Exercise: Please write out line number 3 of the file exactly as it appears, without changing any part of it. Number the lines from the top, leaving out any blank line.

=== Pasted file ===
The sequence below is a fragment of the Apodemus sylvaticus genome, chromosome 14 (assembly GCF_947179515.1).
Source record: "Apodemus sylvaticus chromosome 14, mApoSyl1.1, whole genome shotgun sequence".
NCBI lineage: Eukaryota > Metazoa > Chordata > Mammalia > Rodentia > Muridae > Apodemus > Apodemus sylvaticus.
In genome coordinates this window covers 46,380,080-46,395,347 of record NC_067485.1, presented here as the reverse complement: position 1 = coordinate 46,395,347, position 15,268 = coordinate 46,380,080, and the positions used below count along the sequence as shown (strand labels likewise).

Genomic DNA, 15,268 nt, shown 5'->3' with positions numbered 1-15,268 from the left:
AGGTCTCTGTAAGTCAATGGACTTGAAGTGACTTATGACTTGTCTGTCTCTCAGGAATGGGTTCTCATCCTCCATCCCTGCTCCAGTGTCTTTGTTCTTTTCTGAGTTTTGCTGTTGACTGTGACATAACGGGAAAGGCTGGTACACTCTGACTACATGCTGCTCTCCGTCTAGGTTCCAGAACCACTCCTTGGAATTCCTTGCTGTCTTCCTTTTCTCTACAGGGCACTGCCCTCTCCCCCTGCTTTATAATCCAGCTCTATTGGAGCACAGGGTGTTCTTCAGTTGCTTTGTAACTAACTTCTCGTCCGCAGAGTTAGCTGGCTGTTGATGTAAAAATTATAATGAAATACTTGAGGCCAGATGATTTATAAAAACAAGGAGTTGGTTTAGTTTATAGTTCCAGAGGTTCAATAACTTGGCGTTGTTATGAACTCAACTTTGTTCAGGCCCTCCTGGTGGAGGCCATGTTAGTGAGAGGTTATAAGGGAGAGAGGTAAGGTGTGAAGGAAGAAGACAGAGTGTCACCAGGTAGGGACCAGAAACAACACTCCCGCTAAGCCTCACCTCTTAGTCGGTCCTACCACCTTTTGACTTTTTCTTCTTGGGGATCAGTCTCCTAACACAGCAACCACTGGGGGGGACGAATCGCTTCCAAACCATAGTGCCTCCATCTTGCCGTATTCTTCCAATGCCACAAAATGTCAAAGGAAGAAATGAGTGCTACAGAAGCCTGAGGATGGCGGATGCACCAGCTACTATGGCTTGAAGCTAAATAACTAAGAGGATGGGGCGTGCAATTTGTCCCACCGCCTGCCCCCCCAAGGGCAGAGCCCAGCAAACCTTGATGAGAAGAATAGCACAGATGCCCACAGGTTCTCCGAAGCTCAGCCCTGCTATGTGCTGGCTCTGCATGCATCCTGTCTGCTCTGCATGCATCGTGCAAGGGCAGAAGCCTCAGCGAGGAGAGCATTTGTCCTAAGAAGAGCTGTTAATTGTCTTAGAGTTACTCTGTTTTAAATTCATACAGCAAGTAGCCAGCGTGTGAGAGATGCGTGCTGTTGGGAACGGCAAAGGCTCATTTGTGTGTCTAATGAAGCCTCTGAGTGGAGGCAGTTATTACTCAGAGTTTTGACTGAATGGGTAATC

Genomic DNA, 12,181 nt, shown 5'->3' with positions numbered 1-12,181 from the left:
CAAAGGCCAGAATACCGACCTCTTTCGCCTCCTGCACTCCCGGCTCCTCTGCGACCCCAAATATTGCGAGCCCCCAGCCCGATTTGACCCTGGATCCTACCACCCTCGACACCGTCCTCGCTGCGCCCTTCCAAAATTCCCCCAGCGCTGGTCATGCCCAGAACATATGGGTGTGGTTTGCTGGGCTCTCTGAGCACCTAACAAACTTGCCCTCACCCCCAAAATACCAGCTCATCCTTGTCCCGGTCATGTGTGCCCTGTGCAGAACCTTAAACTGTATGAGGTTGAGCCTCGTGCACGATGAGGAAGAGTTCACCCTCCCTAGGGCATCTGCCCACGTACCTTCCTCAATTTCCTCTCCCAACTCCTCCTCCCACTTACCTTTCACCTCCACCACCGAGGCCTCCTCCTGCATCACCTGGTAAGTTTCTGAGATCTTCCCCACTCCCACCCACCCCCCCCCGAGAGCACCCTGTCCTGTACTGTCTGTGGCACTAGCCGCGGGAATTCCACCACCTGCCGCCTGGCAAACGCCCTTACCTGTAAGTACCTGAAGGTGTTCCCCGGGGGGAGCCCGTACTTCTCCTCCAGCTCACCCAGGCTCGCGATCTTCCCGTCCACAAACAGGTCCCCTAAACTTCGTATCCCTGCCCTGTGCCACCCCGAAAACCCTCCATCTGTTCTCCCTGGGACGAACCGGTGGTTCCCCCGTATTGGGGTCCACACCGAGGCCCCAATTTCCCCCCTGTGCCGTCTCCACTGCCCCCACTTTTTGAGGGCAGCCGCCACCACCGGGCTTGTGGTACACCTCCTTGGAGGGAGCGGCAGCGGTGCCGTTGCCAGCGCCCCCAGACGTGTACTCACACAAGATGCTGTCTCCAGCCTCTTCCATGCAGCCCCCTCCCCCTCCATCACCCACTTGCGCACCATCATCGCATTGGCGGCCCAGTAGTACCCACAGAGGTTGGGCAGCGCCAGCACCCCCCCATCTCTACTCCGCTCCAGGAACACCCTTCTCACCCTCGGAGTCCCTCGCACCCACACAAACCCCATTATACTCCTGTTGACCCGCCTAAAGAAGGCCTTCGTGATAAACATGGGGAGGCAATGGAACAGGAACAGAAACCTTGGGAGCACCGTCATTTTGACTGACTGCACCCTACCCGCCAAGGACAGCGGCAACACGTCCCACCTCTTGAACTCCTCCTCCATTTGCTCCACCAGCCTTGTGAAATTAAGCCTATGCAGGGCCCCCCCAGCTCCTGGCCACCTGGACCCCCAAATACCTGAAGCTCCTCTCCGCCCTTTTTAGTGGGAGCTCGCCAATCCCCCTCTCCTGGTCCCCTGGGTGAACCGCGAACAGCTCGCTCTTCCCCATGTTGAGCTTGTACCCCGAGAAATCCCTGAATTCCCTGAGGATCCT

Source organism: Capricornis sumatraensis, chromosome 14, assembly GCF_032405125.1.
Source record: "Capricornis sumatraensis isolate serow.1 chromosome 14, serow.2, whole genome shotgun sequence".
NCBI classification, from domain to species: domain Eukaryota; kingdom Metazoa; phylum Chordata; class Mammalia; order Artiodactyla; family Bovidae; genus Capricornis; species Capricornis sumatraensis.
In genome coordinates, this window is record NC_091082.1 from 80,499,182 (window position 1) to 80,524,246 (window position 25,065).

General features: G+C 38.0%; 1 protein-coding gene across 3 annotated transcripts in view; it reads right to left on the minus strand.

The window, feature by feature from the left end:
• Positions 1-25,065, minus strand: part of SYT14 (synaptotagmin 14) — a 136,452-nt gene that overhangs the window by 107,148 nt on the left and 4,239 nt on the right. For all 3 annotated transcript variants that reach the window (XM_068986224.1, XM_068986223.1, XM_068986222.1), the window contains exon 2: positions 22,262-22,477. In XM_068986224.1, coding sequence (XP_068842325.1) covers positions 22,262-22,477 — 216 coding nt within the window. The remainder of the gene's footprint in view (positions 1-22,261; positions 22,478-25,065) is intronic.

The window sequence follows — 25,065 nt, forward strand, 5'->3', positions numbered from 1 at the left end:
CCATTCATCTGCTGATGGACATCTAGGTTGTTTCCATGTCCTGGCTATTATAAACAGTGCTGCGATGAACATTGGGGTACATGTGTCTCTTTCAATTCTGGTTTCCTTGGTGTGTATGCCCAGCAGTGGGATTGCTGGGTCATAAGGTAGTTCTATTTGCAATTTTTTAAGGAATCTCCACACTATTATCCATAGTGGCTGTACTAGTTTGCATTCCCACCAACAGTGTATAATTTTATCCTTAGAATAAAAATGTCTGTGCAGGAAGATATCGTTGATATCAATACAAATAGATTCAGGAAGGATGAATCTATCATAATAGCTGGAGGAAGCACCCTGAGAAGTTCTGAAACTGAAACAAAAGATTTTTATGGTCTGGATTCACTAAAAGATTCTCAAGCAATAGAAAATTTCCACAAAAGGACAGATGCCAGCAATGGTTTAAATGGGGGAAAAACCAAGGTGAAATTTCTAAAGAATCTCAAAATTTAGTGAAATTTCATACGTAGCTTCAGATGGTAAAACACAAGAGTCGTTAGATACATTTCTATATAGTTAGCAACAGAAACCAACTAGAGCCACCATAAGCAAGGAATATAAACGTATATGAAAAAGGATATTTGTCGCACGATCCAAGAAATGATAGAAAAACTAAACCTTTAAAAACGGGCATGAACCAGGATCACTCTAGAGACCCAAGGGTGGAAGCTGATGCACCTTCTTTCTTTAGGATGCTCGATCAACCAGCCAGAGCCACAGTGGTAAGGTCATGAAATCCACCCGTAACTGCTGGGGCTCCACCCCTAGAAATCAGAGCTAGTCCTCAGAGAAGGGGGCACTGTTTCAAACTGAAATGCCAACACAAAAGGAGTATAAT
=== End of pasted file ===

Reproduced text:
NCBI lineage: Eukaryota > Metazoa > Chordata > Mammalia > Rodentia > Muridae > Apodemus > Apodemus sylvaticus.